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Smoking out photo hoaxes with software

Did Brad Pitt really meet up with aliens at the World Economic Forum? Software for detecting photo fraud may have the answer. Photos: Pictures that lie

Michael Kanellos Staff Writer, CNET News.com
Michael Kanellos is editor at large at CNET News.com, where he covers hardware, research and development, start-ups and the tech industry overseas.
Michael Kanellos
5 min read
Dartmouth College professor Hany Farid is no fan of Josef Stalin, but he acknowledges that the photo retouching done during the Soviet era was top notch.

"That was impressive work. I've seen some of the originals," Farid said. The Soviets just didn't airbrush their victims out, he added. They painted in new backgrounds on the negatives.

Farid's interest in photo retouching isn't just historical. The professor of computer science and applied mathematics runs the university's Image Science Group, which has emerged as one of the chief research centers in the U.S. for developing software to detect manipulation in digital photographs.

Photo hoaxes

While some of the group's software is now used by the FBI and large media organizations such as Reuters, a version written in Java will come out soon that will be easier to use and thereby allow more police and media organizations to sniff out fraud. The current software is written in Matlab, a numerical computing environment.

"I hope to have a beta out in the next six months," Farid said. "Right now, you need someone who is reasonably well-trained to use it."

Photo manipulation is a lot more common than you might think, according to L. Frank Kenney, an analyst at Gartner. That Newsweek cover of Martha Stewart on her release from prison? It's Martha's head, but a model's body. Some people believe hip hop artist Tupac Shakur remains alive, in part because of the images that have cropped up since his reported death in 1996.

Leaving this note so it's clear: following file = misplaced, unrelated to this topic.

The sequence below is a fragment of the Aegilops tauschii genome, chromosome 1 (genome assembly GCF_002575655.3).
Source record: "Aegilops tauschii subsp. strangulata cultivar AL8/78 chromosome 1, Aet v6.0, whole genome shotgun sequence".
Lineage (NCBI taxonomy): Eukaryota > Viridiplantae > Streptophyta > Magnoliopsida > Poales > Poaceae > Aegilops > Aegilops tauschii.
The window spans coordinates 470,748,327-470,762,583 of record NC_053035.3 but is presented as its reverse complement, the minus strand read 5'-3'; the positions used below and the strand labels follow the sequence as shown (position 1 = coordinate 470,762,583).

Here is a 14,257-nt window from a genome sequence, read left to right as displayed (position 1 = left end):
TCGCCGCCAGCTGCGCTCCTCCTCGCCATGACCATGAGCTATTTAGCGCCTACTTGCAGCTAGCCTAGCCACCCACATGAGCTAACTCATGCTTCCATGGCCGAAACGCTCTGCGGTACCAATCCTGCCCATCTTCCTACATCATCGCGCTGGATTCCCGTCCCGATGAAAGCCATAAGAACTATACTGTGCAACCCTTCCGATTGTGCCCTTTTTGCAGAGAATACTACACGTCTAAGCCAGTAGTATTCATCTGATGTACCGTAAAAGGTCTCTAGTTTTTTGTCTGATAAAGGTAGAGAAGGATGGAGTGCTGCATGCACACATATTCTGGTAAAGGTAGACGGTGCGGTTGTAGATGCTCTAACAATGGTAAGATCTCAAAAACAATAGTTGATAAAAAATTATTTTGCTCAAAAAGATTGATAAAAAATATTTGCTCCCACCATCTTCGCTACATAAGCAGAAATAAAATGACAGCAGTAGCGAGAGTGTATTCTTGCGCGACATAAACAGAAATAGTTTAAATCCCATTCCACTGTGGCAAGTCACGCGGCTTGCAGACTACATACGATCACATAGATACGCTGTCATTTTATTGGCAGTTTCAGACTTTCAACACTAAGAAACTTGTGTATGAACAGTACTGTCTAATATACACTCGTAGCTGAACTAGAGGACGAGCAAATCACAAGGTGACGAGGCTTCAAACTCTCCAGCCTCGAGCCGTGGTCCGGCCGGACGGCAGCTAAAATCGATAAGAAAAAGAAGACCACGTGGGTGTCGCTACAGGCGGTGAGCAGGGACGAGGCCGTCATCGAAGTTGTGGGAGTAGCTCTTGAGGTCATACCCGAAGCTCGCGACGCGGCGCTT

Although it's difficult to estimate the size of the market for fraud detection tools, the demand is substantial, according to Kenney.

"How much is the presidency of a country worth, or control of a company? People tend not to read the retractions," he said. "Once the stuff is indelibly embedded in your memory, it is tough to get out."

The Journal of Cell Biology, a premier academic journal, estimates that around 25 percent of manuscripts accepted for publication contain at least one image that has been "inappropriately manipulated" and must be resubmitted. That means it has been touched up, although in the vast majority of cases, the author is only trying to clean the background and the changes do not affect the scientific efficacy of the results. Still, around 1 percent of accepted articles contain manipulated images that do significantly affect the results, said executive editor Mike Rossner. Those papers get rejected.

"Our goal is to have an accurate interpretation of data as possible," Rossner said. "These (images) are (of) things like radioactivity detected on a piece of X-ray film."

Law enforcement officials have also had to turn to the software to prosecute child pornographers. In 2002, the Supreme Court in Ashcroft v. Free Speech Coalition overturned parts of the Child Pornography Protection Act for being overly broad, ruling that only images of actual minors, and not computer-generated simulations, are illegal.

Since that decision, a common defense has become that the images found on a hard drive are artificially created.

"The burden is now on the prosecution. These cases used to be slam dunks," Farid said.

How it works
Fraud detection software for images essentially searches for photographic anomalies that the human brain ignores or can't detect.